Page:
Re: [asa] Event or process revisited

From: Don Winterstein <dfwinterstein@msn.com>
Date: Sat May 19 2007 - 04:17:04 EDT

Two of my motives for developing the attached views of soul evolution were 1) animals in many ways are similar to humans and 2) a world created by a spiritual being should be spiritual in one way or another. The world would be kind of spiritual if entities at all levels in the hierarchy of being had souls. I had other motives, including a need that these views not conflict either with biblical teachings or findings of science. The resulting ideas fit nicely into a rational view of the world created by and for God.

Studies of animal psychology and animal intelligence have advanced to a point where one can say there appears to be nothing in humans that does not manifest itself in at least some small way in one kind of animal or another. Certain animals can think logically, use tools, use language, etc. So we who believe humans have souls must ask whether animals have them also. To me a soul is almost equivalent--if not exactly equivalent--to the capacity to be simultaneously the perceiver and the perceived. In other words, a being that has self-awareness has a soul. Only if an entity can become aware of itself can it become aware of others; only if it can be aware of itself can it acknowledge and perceive God. Otherwise it's just a programmed computer attached to sensory and motor devices.

One view of animal behavior is that it's the result of the animal's computer program built into its genes. Behaviorism early in the last century in fact attempted to demonstrate that even in humans behavior caused thoughts and emotions rather than vice versa. If the intestines churned in a particular way, one would experience the corresponding emotion. And thought is incipient speech. An alternative view--one I espouse--is that much of animal behavior is motivated by self-awareness: Insects flee for safety not necessarily because they've been programmed to do so, but because they recognize a threat to their existence as individuals. Every form of animal life that has the ability to do so will try to save itself when threatened. Even clams dig like crazy to escape perceived threats.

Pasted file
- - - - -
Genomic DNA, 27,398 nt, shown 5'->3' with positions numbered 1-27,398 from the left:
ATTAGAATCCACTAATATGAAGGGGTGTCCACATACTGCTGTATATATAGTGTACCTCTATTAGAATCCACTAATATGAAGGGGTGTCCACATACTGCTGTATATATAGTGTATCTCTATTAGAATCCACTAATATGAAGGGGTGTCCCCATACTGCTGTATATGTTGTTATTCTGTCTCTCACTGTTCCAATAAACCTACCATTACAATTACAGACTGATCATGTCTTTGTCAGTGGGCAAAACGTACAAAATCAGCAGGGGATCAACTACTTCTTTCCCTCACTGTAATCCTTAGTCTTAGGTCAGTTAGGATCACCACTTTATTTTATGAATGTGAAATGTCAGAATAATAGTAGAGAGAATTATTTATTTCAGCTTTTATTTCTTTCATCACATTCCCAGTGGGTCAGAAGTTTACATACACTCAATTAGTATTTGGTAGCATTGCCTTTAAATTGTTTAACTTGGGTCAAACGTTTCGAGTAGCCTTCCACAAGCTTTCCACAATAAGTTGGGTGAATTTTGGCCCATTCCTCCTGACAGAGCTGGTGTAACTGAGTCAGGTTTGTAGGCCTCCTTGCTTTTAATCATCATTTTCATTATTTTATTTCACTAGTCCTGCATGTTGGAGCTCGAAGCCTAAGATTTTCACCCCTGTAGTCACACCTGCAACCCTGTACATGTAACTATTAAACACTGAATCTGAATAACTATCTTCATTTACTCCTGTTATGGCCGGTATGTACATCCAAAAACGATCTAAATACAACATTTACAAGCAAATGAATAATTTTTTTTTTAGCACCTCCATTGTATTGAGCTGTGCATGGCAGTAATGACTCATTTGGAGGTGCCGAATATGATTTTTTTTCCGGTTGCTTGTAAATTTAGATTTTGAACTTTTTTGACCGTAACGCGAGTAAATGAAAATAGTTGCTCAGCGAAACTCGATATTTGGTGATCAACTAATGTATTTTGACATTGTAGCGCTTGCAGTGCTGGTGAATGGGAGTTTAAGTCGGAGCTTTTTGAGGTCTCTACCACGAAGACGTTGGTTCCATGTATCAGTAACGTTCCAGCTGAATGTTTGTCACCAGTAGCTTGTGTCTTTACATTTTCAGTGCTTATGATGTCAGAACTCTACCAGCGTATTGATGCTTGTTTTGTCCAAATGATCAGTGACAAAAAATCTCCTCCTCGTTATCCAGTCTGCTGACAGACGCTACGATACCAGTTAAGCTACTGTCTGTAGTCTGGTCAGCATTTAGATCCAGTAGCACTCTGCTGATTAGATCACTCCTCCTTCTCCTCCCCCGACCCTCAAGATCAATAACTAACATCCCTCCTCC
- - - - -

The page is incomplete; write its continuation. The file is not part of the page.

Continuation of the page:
If an animal tries to save itself when threatened, let's assume it's aware of a self that needs to be saved and hence has a soul. If some living creatures have souls, why not all? Where would you draw the line? Since we want souls to exist, and since no one can prove otherwise, let's assume entities at every level of the hierarchy of being have souls. Souls at the higher levels in some instances are ueber-souls built up out of souls at lower levels. That's one consequence of evolution.

Jack asks about mercy killing, etc., and David about abortion. Because of dementia my mother at age 90 was largely not there. I felt most of her had died long before. But I had no way of knowing what was there. In her right mind she may well have preferred death to that kind of existence, and her humanity may well have decayed to something below higher mammals--that is, her human soul may already have departed. But I could never have consented to mercy killing. I wouldn't have known for sure: Did her many failed capacities indicate soul absence or a soul simply incapable of expressing itself?

The question of killing a mature human body that, because of damage, may not still have a human soul is one that must take into account more than whether or not the body has a human soul. There are cultural and social considerations. That said, in the absence of compelling reasons to the contrary, I'd have no qualms about removing "heroic" life support systems of bodies for which the best medical opinion is that there's no chance of recovery.